Art/ Collection/ Art Object

Silver Spoon

mid-6th–mid-7th century
Silver, niello, traces of gilding
Overall: 9 15/16 x 1 7/16 x 7/8 in. (25.3 x 3.7 x 2.3 cm)
Credit Line:
Purchase, John C. Weber Gift, in honor of Helen C. Evans, 2005
Accession Number:
On view at The Met Fifth Avenue in Gallery 301
Probably once part of a set, this handsome spoon exemplifies the exceptional quality of the finest Early Byzantine silver. The spoon's bowl, outlined in an elegant wave pattern worked in niello, contains an inscription in Latin: puritas, or "purity." The tapering stem with traces of gilding displays in niello the name Matteus, possibly a reference to the evangelist Matthew. Small crosses beside the inscriptions and on the disk connecting the bowl and the stem place the work within a Christian context. Also on the disk is the monogram of the as-yet-identified owner. The use of Latin for the inscriptions associates the spoon with Roman imperial tradition, which was transferred to the new Rome, Constantinople, in the fourth century.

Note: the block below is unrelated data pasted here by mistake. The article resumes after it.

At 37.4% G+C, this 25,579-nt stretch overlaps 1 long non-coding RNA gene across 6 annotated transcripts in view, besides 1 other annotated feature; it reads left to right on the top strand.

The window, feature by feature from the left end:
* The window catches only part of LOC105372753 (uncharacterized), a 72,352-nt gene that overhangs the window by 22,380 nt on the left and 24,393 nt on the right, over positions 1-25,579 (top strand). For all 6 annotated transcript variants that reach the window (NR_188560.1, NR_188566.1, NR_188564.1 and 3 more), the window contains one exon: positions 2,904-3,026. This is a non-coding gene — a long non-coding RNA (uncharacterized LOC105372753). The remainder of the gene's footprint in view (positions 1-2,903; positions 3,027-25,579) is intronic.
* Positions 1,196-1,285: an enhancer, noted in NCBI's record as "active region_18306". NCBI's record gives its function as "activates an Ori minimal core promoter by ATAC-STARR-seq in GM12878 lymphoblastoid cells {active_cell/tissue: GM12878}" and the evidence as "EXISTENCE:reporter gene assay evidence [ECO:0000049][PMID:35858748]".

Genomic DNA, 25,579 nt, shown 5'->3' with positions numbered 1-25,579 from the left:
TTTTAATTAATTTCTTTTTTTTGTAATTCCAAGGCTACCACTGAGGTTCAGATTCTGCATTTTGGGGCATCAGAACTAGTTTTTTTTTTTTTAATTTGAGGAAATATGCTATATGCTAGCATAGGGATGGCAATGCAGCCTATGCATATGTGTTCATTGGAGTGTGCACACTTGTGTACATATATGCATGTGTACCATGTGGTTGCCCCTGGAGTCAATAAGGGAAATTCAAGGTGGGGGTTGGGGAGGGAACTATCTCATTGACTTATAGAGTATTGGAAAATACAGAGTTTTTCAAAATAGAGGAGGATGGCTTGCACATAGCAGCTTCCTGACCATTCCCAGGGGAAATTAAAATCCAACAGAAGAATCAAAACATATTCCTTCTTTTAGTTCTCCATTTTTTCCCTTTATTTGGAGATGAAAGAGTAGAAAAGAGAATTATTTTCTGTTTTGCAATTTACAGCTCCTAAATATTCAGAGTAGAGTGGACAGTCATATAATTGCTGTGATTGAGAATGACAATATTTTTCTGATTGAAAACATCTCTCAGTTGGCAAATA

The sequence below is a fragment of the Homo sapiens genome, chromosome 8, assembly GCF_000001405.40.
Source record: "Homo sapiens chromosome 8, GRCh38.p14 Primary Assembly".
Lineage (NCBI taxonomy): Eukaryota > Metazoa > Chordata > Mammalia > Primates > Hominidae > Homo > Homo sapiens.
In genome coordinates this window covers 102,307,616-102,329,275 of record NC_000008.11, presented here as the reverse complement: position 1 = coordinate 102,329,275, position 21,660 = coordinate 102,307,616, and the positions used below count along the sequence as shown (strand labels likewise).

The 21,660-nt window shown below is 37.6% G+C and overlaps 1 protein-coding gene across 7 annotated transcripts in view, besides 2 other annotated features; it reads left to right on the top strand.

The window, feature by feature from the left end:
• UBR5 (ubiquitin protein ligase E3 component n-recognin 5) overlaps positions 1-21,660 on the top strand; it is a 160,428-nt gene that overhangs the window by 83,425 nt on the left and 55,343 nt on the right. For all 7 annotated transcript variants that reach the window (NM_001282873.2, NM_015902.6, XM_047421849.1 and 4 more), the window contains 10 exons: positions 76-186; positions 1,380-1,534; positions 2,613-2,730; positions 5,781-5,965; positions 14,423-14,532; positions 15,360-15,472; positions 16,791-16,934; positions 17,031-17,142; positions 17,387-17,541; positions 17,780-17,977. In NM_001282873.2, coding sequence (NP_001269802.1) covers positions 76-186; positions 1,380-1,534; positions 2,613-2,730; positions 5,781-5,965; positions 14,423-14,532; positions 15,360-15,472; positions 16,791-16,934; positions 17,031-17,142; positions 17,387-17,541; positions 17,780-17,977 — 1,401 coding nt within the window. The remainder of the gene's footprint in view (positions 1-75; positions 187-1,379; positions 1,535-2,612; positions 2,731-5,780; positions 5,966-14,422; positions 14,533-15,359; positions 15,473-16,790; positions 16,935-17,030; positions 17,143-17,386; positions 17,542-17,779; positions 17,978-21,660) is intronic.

Private Collection, England (until 1990); [ Ward & Company Works of Art, New York (1990-2005)]
The Metropolitan Museum of Art. "Recent Acquisitions: A Selection, 2004-2005." The Metropolitan Museum of Art Bulletin, n.s., 63, no. 2 (Fall 2005). p. 11.

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